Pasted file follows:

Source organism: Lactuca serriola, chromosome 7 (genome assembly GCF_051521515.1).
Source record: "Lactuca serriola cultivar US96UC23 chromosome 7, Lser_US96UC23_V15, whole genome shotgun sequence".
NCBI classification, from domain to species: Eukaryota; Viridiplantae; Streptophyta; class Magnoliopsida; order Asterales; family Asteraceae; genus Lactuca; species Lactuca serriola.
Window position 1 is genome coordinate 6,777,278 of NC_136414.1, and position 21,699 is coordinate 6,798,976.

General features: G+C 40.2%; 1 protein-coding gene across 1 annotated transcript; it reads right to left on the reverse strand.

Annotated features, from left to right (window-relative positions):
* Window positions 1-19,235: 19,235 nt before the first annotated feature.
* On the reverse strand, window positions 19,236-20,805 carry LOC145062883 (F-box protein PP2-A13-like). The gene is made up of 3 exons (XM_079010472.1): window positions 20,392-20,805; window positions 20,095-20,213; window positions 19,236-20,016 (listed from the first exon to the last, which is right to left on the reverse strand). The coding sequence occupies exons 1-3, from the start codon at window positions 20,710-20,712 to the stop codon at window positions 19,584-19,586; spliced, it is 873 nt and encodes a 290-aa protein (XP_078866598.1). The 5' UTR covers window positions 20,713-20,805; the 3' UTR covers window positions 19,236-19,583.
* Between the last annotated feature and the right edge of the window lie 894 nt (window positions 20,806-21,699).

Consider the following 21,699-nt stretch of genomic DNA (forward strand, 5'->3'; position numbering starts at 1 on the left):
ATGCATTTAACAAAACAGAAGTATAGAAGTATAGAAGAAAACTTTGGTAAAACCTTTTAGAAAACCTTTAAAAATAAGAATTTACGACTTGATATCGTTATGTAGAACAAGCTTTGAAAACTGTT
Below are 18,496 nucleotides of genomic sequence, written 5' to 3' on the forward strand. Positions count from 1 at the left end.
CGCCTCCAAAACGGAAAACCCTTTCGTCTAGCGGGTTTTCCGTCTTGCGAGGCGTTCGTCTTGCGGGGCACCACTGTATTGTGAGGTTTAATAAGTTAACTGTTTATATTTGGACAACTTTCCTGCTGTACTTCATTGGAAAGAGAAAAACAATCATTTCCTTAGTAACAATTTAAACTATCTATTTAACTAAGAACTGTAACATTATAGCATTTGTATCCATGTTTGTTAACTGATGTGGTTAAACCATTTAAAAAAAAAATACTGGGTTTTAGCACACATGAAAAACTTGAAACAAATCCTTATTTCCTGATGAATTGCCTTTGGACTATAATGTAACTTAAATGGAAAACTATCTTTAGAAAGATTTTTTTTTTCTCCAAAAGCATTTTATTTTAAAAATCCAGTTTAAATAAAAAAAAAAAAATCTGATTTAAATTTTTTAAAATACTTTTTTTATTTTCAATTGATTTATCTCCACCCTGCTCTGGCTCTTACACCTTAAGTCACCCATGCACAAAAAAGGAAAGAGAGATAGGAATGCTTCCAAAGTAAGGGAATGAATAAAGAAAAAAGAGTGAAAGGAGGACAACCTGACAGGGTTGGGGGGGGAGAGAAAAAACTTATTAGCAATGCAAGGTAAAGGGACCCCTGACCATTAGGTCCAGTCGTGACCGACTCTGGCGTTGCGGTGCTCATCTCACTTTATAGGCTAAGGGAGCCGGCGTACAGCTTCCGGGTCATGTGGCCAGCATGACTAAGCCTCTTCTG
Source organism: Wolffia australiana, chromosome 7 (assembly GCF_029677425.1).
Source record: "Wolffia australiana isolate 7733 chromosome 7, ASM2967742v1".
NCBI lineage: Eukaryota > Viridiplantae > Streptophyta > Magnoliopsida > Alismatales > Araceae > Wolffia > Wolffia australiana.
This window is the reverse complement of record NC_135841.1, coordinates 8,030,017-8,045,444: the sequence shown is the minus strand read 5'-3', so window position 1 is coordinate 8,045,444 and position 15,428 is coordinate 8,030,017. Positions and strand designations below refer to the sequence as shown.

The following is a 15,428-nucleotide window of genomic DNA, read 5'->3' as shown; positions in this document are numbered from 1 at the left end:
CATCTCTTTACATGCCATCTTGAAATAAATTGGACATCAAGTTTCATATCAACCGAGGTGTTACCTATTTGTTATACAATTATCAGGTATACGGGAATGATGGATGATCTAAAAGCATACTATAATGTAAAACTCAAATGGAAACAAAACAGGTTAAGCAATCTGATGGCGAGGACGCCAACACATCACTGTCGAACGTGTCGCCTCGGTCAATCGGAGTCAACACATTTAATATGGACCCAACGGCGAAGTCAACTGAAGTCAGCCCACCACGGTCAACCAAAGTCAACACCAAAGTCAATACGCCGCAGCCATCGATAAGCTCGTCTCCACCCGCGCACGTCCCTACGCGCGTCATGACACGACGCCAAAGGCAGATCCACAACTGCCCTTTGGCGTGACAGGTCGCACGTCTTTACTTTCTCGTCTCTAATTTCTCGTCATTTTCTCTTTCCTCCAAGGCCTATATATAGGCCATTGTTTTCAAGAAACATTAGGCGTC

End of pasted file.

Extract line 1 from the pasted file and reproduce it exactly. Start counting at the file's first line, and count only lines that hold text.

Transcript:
Source organism: Lactuca serriola, chromosome 7 (genome assembly GCF_051521515.1).